Woman in a work environment with computers in the background.

A Canadian permanent resident can  live in Canada and work for a US company.  There are options available that make it possible to do this without violating any employment standards or labor laws.

The first option would be for the permanent resident to become a self-employed independent contractor.  You would maintain a business to business relationship with the US company.  This is one of the ways that some companies would prefer to hire you, but, it creates some new challenges for you.  You would now have to register a business, make regular business filings, and remit taxes to revenue Canada.  You will most likely not get paid as often as an employee would expect to get paid if you are a supplier instead of an employee.

Another option is to work with a Canadian Professional Employer Organization (PEO) as an intermediary.  A PEO would hire you and be your Canadian employer of record.  The PEO would then assign you to work with the US company, that is now their client.  The US company would contract with and pay the PEO, for the work they hired you to do.  The PEO would then pay you as their employee.

As an employee of the PEO, you are now working for a Canadian company.  As the employee of a Canadian company, you are protected by Canadian labor laws and the Employment Standards Act in your province.  An independent contractor working for a foreign company is not considered an employee and has none of the protections under Canada’s labor laws.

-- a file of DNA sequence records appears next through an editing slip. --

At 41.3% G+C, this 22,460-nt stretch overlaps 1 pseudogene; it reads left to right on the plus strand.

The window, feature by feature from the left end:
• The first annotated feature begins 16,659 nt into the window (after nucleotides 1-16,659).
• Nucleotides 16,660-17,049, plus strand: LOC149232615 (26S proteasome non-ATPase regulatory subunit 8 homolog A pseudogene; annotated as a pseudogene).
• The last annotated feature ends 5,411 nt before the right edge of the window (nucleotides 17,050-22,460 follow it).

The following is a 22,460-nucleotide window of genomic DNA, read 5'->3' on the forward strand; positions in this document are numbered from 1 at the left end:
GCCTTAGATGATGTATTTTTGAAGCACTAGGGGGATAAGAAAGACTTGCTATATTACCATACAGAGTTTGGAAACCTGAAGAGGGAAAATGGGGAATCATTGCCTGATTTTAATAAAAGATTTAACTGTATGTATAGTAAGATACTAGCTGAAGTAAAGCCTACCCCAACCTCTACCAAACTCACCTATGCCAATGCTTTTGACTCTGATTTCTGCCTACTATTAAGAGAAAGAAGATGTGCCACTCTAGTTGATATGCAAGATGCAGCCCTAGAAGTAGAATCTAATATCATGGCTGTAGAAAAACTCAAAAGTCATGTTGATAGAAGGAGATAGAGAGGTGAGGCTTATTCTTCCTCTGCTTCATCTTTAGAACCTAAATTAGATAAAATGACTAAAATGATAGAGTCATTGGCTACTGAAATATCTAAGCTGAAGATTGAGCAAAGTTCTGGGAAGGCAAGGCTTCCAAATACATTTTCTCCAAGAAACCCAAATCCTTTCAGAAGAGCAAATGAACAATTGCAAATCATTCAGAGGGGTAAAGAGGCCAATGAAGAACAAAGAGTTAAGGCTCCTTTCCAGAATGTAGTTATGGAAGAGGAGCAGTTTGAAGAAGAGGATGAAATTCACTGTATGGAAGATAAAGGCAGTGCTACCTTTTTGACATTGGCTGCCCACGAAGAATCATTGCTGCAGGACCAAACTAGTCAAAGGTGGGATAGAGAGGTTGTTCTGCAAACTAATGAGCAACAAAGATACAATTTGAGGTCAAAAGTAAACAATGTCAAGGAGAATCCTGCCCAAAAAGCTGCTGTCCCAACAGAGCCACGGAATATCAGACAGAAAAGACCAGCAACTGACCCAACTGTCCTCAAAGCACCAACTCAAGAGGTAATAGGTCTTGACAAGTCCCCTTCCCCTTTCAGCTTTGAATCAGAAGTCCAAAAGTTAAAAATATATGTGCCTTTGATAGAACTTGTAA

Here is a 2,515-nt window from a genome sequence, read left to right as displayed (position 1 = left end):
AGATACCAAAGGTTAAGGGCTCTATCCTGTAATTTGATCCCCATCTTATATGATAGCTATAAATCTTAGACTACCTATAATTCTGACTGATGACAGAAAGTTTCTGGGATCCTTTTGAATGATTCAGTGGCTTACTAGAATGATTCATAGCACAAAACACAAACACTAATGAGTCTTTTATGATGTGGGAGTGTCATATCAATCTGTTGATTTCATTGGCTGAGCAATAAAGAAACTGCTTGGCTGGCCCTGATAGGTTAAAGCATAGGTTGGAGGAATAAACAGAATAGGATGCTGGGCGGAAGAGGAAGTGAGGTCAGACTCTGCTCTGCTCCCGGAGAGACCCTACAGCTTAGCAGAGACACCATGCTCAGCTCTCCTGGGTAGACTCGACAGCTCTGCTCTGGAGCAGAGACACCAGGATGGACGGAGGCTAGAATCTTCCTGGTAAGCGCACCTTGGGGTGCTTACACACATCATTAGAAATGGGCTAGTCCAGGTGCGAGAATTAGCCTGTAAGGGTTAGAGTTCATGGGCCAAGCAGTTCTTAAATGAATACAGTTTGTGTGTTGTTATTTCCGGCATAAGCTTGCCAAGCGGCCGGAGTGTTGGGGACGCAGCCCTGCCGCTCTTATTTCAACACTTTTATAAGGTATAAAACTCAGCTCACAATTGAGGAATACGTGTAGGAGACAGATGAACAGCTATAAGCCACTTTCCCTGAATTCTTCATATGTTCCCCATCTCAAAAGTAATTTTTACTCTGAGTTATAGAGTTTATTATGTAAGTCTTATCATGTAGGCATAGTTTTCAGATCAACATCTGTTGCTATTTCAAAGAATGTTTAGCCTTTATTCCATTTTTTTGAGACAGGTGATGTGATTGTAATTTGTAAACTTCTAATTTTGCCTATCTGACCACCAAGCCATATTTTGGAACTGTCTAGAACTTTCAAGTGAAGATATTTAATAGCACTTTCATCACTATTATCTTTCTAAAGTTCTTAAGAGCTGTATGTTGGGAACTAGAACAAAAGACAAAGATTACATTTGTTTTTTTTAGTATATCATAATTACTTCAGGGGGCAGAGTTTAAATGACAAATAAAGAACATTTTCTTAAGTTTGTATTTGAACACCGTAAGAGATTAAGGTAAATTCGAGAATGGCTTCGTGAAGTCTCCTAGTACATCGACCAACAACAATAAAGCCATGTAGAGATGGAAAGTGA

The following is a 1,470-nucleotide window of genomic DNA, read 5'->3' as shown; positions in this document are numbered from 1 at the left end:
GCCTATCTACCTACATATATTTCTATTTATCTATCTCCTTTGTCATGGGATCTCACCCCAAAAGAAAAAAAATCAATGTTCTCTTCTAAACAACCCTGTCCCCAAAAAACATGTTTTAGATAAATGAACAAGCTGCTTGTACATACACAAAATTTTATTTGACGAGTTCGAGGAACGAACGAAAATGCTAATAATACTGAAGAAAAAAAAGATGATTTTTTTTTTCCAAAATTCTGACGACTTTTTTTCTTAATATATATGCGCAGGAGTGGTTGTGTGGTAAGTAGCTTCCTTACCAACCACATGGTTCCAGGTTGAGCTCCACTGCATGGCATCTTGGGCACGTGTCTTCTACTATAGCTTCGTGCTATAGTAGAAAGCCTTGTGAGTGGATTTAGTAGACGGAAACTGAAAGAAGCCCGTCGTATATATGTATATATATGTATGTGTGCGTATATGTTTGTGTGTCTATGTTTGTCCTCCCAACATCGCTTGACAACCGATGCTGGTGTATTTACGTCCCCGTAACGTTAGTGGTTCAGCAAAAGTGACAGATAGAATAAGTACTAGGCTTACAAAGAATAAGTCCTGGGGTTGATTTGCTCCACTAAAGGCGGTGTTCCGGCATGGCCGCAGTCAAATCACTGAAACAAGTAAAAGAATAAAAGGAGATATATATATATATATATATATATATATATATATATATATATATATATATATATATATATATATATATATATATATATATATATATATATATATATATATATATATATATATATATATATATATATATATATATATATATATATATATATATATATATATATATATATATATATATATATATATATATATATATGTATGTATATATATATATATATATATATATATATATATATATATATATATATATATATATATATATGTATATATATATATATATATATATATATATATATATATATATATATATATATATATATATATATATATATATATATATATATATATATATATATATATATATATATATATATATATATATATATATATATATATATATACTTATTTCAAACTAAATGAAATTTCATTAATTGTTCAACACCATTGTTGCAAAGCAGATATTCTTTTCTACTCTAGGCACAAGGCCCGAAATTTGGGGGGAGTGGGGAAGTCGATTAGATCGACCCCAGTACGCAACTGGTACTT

Your Canadian employer is obligated to make all of the necessary income tax, Canadian Pension and Employment Insurance remittances on your behalf in addition to administrating any paid or unpaid leave you are entitled to in your province.  As your employer, they will also issue a T4 slip for you to file your income tax returns.
Any fees the Canadian PEO charges for their service should always be paid by the US company that wants to employ you.

Your status as a Permanent Resident will not affect whether you can operate as an independent contractor or be an employee of a Canadian PEO.

You may be expected to travel to the US, for meetings.  If you plan on making frequent visits to the United States to meet with the US company you are working with, you will need to get a B1/B2 visa, issued by the United States.  The B1/B2 visa permits you to make trips to the United States, similar to Canadian citizens, who can make trips to the United States for business meetings, trade conferences, and training purposes.  It is important to note that a B1/B2 visa is not a work visa and does not permit you to work in the United States.

When you visit the United States, be clear about the purpose of your visit.  If you state you are meeting your employer in the United States, you will probably be asked to provide a work visa and you will probably be turned away at the border if you don’t have a work visa.   Clearly, state the purpose of your visit: you have a business meeting with a client.  Regardless of whether you are an independent contractor or working as an employee of a Canadian PEO, you are meeting with a client.  Keep your visits to the United States short, ideally less than one week each visit.  Longer visits may look like you are entering the US to work there and not just for business meetings.

2 Comments

  • Dhaval

    December 14, 2020 - 11:58 am

    Thank you for the valuable information. Can you please provide a list of PEO for Engineering Services? Also, in the case of a self contractor, what formalities need to be followed? Appreciate your feedback on the same. Thanking you in advance.

    • admin

      February 9, 2021 - 4:21 pm

      Thank you for your feedback.

      If you have are interested in finding out more about our services and how we can help you Call us or visit our Contact page.

      Some of the steps involved to become a contractor include registering your business, setting up an accounting system to issue invoices and record payments from customers, track business expenses, and track your government remittances.

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